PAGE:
Yet, in that very disavowal of a native background or identity, she becomes a voice for all those uprooted, dispossessed Irish, from the Gaelic earls who fled in 1607, through the rapparees and exiled Fenians of later centuries, down to the Joyce and Beckett who had to put themselves at a distance from Ireland in order to convince themselves that the place had ever existed. For the dandy’s tragedy turns out to have been the story of the bards who woke up to find themselves wandering spailpíní, and of gentry who were reborn as tramps. All such nomads know the truth of Wilde’s aphorism: that the first duty in life was to adopt a pose, a style, a way of being in the world. (Declain Kiberd)



I know I have not at all explicated the very interesting plot of "Players".   The last line is of the story sent me a shudder of recognition.  I may return to this and other of Hogan's stories at some point but for the net few posts I will be kind making points with the stories rather than about them.




But anyway Mr Mahaffy’s life’s work had become irrelevant in Sheona Barrett’s town. A few years before, on a New Year’s Eve, when snow was falling, screens lit up all over the town with their own snow to mark the first transmission by Irish television. (from "Players")

(Mr.Mahaffey was a traveling theatrical player.)  


Author Data



Desmond Hogan was born in Ballinasloe, East Galway, in December 1950 and currently lives in south-west Ireland. He has published five novels: The Ikon Maker (1976), The Leaves on Grey (1980), A Curious Street (1984), A New Shirt (1986) and A Farewell to Prague (1995), as well as four books of stories: The Diamonds at the Bottom of the Sea (1979), Children of Lir (1981), The Mourning Thief (1987) and Lebanon Lodge (1988), published in the USA in 1989 under the title A Link with the River. His travel writings, The Edge of the City, appeared in 1993. In 1971 he won the Hennessy Award, and in 1977 the Rooney Prize for Literature. He won the John Llewellyn Rhys Memorial Prize in 1980 and was awarded a DAAD Fellowship in Berlin in 1991. In 1989 he was writer-in-residence at the University of Alabama, and in 1997 taught at the University of California, San Diego.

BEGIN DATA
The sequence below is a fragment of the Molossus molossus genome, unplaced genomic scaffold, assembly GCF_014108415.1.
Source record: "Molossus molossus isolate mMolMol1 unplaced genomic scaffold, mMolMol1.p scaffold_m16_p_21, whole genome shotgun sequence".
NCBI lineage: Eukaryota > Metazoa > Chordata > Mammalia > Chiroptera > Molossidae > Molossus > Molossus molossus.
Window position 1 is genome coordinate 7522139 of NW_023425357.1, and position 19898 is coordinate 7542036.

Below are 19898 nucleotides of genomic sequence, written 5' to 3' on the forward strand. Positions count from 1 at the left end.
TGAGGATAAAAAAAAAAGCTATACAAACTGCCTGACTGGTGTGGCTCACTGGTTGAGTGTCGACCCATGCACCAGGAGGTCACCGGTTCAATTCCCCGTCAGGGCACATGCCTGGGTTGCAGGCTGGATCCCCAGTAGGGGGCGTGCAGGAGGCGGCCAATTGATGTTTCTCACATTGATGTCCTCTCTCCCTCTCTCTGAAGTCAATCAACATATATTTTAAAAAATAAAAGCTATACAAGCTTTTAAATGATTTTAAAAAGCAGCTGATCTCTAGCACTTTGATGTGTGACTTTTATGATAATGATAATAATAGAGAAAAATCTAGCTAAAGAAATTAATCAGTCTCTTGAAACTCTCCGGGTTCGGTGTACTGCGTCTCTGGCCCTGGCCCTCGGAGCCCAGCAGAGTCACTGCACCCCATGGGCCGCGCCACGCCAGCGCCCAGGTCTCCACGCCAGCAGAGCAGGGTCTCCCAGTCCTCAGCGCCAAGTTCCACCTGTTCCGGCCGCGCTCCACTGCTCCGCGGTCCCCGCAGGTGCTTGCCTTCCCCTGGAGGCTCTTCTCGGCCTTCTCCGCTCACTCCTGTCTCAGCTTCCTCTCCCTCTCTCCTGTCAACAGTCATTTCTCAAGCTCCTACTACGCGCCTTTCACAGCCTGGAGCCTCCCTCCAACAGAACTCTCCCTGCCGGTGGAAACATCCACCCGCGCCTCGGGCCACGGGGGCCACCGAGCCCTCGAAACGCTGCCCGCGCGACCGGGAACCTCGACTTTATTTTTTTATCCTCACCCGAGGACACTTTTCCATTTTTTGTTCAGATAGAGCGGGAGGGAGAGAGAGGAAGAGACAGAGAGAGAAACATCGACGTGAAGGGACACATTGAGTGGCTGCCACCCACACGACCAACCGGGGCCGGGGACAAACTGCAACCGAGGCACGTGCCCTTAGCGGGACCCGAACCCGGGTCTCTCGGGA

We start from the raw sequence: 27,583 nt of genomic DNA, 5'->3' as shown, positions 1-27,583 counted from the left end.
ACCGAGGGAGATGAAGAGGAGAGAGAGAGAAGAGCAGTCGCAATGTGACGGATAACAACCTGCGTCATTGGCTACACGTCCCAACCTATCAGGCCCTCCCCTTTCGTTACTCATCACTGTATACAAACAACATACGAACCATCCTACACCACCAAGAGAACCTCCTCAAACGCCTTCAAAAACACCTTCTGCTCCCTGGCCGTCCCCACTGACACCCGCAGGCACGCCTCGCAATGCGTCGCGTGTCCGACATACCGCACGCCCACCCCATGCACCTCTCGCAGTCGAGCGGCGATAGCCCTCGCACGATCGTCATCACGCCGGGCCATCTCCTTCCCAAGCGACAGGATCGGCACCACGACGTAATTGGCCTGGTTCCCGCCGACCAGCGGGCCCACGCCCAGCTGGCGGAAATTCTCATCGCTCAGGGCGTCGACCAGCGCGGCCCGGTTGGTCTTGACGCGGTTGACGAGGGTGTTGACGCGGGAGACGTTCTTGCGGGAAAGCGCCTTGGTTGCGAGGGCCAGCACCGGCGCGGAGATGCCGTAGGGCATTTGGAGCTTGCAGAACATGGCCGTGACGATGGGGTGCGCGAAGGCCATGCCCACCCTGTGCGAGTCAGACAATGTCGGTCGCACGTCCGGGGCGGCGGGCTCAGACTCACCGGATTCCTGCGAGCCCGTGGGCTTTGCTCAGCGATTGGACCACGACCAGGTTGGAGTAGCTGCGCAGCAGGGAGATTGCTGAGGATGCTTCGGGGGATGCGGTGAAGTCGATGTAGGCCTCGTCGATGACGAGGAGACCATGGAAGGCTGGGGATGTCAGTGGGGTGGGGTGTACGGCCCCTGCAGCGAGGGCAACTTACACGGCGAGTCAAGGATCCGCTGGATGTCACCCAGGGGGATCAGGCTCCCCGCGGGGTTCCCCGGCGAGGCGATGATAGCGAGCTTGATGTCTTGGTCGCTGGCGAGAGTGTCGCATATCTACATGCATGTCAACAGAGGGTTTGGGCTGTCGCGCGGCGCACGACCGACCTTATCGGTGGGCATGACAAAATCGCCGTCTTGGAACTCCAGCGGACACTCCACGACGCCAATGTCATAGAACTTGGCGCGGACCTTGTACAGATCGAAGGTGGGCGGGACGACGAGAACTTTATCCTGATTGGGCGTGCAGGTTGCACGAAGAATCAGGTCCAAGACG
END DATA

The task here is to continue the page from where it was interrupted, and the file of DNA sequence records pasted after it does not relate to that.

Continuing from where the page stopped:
Larks' Eggs and Other Stories by Desmond Hogan can be purchased from Lilliput Press, the premier source for quality books from and about Ireland.

Happiness Comes From Nowhere, Shauna Gilligan's marvelous debut novel, can be found here. 


I will be posting more on the short stories of Desmond Hogan during Irish Short Story Month, March 1 to March 31.



Mel u





Wednesday, February 20, 2013

A very early, perhaps the first short story of Joseph Sheridan Le Fanu

Spalatro: From the notes of Fra Giacomo" by Joseph Sheridan Le Fanu (1843, 36 pages)




"Carmilla, as soon as you leave, I am the host"
Vorlidia
"Irish Short Story Month will
me mostly about my Daddy or I
will walk out"
Carmilla-
Last year I participated in the Venice in February Event 2012 hosted by  Snow Feathers and Dolce Bellezza through reading Henry James"s great short story set in Venice, "The Pupil".  I was glad to see they are once again hosting Venice in February for  2013.  Other works I have read set in Venice included two classics, Death in Venice by Thomas Mann and The Aspern Papers by Henry James.  Last week I posted on a very well done short story set in Venice by Edith Wharton, "A Venetian Night's Entertainment"     The story shows that Venice was seen by many as a city of exotic pleasures, decadent in the extreme.  I think some might see deeply buried in this anti-Catholicism.    If you need reading ideas you will find them on the blogs of the hosts for Venice in February 2013.